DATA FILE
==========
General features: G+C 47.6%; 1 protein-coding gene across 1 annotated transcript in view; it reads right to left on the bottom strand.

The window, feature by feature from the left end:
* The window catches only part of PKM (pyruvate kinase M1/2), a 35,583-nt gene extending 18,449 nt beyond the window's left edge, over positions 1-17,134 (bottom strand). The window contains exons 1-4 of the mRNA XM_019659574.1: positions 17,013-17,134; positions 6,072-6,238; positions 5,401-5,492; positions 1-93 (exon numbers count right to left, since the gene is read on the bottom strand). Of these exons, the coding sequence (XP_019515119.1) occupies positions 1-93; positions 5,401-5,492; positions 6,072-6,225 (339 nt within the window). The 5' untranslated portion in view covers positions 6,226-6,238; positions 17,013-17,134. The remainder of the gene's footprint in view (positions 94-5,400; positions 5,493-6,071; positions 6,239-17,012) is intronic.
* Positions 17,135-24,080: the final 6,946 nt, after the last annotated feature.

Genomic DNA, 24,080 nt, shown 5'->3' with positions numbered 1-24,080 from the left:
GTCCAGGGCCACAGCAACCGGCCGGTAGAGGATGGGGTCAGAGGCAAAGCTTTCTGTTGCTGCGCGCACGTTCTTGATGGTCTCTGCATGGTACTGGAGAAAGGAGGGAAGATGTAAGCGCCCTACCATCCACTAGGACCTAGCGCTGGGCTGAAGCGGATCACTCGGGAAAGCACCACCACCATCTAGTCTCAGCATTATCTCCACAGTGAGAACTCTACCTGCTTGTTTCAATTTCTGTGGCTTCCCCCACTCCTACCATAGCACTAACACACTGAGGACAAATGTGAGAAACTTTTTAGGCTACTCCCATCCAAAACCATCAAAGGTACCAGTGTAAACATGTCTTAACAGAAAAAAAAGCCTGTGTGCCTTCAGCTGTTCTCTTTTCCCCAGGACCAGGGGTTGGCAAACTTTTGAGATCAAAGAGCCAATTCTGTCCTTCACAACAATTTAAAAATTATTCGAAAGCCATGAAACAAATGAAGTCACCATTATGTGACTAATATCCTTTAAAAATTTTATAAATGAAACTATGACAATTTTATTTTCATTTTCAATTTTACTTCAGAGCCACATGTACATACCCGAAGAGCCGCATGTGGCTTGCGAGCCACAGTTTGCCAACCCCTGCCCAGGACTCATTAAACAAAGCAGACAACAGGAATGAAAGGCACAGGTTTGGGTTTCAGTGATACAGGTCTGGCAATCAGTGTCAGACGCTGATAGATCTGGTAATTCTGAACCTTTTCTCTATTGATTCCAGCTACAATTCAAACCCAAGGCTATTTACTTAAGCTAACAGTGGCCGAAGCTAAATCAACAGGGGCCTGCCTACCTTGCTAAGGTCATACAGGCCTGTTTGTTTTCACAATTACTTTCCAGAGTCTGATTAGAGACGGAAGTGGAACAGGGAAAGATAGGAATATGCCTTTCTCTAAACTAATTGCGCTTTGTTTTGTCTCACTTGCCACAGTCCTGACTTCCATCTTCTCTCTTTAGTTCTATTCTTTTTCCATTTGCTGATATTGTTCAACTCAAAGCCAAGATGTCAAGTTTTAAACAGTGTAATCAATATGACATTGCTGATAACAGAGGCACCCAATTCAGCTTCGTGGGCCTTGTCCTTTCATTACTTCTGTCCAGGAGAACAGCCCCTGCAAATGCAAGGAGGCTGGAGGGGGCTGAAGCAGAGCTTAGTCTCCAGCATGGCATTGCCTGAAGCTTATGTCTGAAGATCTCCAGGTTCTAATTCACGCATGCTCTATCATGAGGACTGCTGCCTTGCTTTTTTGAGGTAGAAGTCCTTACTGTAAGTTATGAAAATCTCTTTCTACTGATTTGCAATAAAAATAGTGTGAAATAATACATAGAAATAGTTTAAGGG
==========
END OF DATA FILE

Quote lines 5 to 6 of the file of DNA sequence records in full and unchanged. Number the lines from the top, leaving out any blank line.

Genomic DNA, 24,080 nt, shown 5'->3' with positions numbered 1-24,080 from the left:
GTCCAGGGCCACAGCAACCGGCCGGTAGAGGATGGGGTCAGAGGCAAAGCTTTCTGTTGCTGCGCGCACGTTCTTGATGGTCTCTGCATGGTACTGGAGAAAGGAGGGAAGATGTAAGCGCCCTACCATCCACTAGGACCTAGCGCTGGGCTGAAGCGGATCACTCGGGAAAGCACCACCACCATCTAGTCTCAGCATTATCTCCACAGTGAGAACTCTACCTGCTTGTTTCAATTTCTGTGGCTTCCCCCACTCCTACCATAGCACTAACACACTGAGGACAAATGTGAGAAACTTTTTAGGCTACTCCCATCCAAAACCATCAAAGGTACCAGTGTAAACATGTCTTAACAGAAAAAAAAGCCTGTGTGCCTTCAGCTGTTCTCTTTTCCCCAGGACCAGGGGTTGGCAAACTTTTGAGATCAAAGAGCCAATTCTGTCCTTCACAACAATTTAAAAATTATTCGAAAGCCATGAAACAAATGAAGTCACCATTATGTGACTAATATCCTTTAAAAATTTTATAAATGAAACTATGACAATTTTATTTTCATTTTCAATTTTACTTCAGAGCCACATGTACATACCCGAAGAGCCGCATGTGGCTTGCGAGCCACAGTTTGCCAACCCCTGCCCAGGACTCATTAAACAAAGCAGACAACAGGAATGAAAGGCACAGGTTTGGGTTTCAGTGATACAGGTCTGGCAATCAGTGTCAGACGCTGATAGATCTGGTAATTCTGAACCTTTTCTCTATTGATTCCAGCTACAATTCAAACCCAAGGCTATTTACTTAAGCTAACAGTGGCCGAAGCTAAATCAACAGGGGCCTGCCTACCTTGCTAAGGTCATACAGGCCTGTTTGTTTTCACAATTACTTTCCAGAGTCTGATTAGAGACGGAAGTGGAACAGGGAAAGATAGGAATATGCCTTTCTCTAAACTAATTGCGCTTTGTTTTGTCTCACTTGCCACAGTCCTGACTTCCATCTTCTCTCTTTAGTTCTATTCTTTTTCCATTTGCTGATATTGTTCAACTCAAAGCCAAGATGTCAAGTTTTAAACAGTGTAATCAATATGACATTGCTGATAACAGAGGCACCCAATTCAGCTTCGTGGGCCTTGTCCTTTCATTACTTCTGTCCAGGAGAACAGCCCCTGCAAATGCAAGGAGGCTGGAGGGGGCTGAAGCAGAGCTTAGTCTCCAGCATGGCATTGCCTGAAGCTTATGTCTGAAGATCTCCAGGTTCTAATTCACGCATGCTCTATCATGAGGACTGCTGCCTTGCTTTTTTGAGGTAGAAGTCCTTACTGTAAGTTATGAAAATCTCTTTCTACTGATTTGCAATAAAAATAGTGTGAAATAATACATAGAAATAGTTTAAGGG